My second money making tip for BBNZ is (and this is going to come as a surprise…): How about you actually play some games in New Zealand so fans can PAY to come and watch you. If the New Zealand Breakers can sell out Vector Arena multiple times over the course of one NBL season against teams like Townsville, then surely it follows that if the national basketball team, containing not just the Breakers but the best New Zealand has to offer play a game there (especially against Australia) it should be the same. I know this seems like a stretch given the present situation, but lets just imagine it’s marketed properly. That’s income right there, and it’s money earned from doing exactly what it is your organisation is set up to do – play basketball. Imagine for a second my friends, sitting in a full 9,000 seat arena, supporting your national basketball team.

It has been four years since the last game the Tall Blacks played in New Zealand. FOUR YEARS. We currently have some of the best, if not the best crop of talent this country has ever seen and this is what’s happening. BBNZ cannot even organise a single home game for our national team in four years. WHAT ARE YOU DOING? No wonder they don’t get any funding, I wouldn’t fund that either. I know I’m not the only one who is disgusted by the fact that we are having potentially the golden days of New Zealand basketball pass us by because a group of people (using the word ‘people’ there instead of something else took restraint) can’t figure out how to promote a sport that basically does all the promoting itself, to a nation of fans desperate to support their team.

I’m hitting the keyboard keys pretty hard right now, and using way more capitals than any sane person should, so I think I’ll take a break.

It’s been well over 12 hours since the Tall Blacks finished up their first warm up game in China last night, perhaps I’ll check the boxscore and see who played well…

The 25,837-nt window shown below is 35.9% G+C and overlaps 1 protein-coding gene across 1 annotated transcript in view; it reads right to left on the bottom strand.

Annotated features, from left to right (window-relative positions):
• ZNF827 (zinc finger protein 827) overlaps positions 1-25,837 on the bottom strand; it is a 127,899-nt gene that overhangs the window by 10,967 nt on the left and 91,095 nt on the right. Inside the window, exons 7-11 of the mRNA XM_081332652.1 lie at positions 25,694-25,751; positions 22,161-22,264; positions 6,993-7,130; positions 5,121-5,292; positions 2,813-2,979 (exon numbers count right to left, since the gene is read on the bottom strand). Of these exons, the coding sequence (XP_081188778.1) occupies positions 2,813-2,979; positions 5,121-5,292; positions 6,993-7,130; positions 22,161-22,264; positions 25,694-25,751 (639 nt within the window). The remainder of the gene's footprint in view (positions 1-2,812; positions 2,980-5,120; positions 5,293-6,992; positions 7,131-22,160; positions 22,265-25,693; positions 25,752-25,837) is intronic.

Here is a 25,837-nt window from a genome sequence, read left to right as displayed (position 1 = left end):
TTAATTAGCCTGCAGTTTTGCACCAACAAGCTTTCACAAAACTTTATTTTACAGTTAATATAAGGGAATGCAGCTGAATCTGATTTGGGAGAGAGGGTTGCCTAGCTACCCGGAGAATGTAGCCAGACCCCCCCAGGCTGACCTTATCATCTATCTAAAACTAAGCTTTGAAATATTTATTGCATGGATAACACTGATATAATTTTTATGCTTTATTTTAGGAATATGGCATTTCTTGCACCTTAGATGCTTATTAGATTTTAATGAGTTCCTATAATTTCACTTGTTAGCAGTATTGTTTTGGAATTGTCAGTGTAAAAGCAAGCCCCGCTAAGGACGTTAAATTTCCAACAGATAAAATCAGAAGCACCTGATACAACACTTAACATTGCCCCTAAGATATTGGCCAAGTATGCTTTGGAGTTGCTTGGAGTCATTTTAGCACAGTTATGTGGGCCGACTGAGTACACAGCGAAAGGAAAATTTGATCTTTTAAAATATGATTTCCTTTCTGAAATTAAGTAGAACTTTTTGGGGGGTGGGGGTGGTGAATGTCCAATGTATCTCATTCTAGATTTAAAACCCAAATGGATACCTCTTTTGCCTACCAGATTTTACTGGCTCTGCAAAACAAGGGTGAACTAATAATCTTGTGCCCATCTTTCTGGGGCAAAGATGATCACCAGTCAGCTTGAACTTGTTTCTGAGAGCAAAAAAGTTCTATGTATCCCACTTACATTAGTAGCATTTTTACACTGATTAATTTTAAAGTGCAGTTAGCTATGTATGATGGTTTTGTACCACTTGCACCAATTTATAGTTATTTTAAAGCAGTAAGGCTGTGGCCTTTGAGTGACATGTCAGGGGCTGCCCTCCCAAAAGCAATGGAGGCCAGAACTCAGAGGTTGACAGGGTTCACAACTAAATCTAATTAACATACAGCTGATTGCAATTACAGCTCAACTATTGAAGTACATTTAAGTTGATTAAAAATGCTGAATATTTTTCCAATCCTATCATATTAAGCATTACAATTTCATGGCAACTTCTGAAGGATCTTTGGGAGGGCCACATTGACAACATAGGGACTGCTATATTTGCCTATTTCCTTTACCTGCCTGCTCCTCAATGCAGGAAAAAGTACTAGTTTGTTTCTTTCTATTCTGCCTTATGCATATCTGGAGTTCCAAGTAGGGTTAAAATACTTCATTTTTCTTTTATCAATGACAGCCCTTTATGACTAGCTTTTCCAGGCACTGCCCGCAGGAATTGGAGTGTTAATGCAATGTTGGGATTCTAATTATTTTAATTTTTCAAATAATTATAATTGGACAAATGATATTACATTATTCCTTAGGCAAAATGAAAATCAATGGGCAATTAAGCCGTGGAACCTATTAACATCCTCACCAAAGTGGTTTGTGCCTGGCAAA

Nope, doesn’t exist? Oh well… Never mind…

So lets recap instead then, so you can all go to bed; Basketball in New Zealand receives no government funding, but this shouldn’t matter because the crop of talent is the best it’s ever been, it’s a very popular sport in this country receiving ever increasing media coverage, we’ve got a three-time NBL championship team playing here and we’ve even got our very own NBA player now, so it should mean that BBNZ has more money than it’s ever had. They’ll be fine, right?

I don’t know anyone who ‘works’ for BBNZ but I do know that for some odd reason they’re based in Wellington, and all signs would point to the fact that they most likely do not have an internet connection into the building. So I’m going to break this whole article down into 5 points that they can write down in red crayon and stick to their wall.

  1. You’d make more money if fans could actually pay to see their team play.
  2. You’d make more money if fans could actually pay to wear Tall Blacks (or NZ NBL) merchandise
  3. Following basketball in New Zealand (both the national team and the NZ NBL) would be actually be feasible for casual fans if your website was simplified. Crowding every centimetre with text is not the answer and blank space is not the enemy.
  4. Social Media is free, use it properly
  5. Fans do actually want to have daily updates about how the team is going, videos of trainings, photos, please try to do this so we don’t have to create Weibo accounts and learn Mandarin. At the very least tell us when the games are on in advance.

Upon re-reading this post, I realise that I may sound like a raving madman, but I’m actually ok with that under these circumstances. For too long basketball in New Zealand has been keep locked away from us fans and it’s time that BBNZ stopped taking pity on itself and actually were as proud of the sport they are supposed to be promoting as us fans are of supporting it. We have national heroes like the staunch Mika Vukona, the seemingly unstoppable offensive machine that is Corey Webster and the human highlight real called Tom Abercrombie that deserve more than this. Let us be fans BBNZ, let us support our team.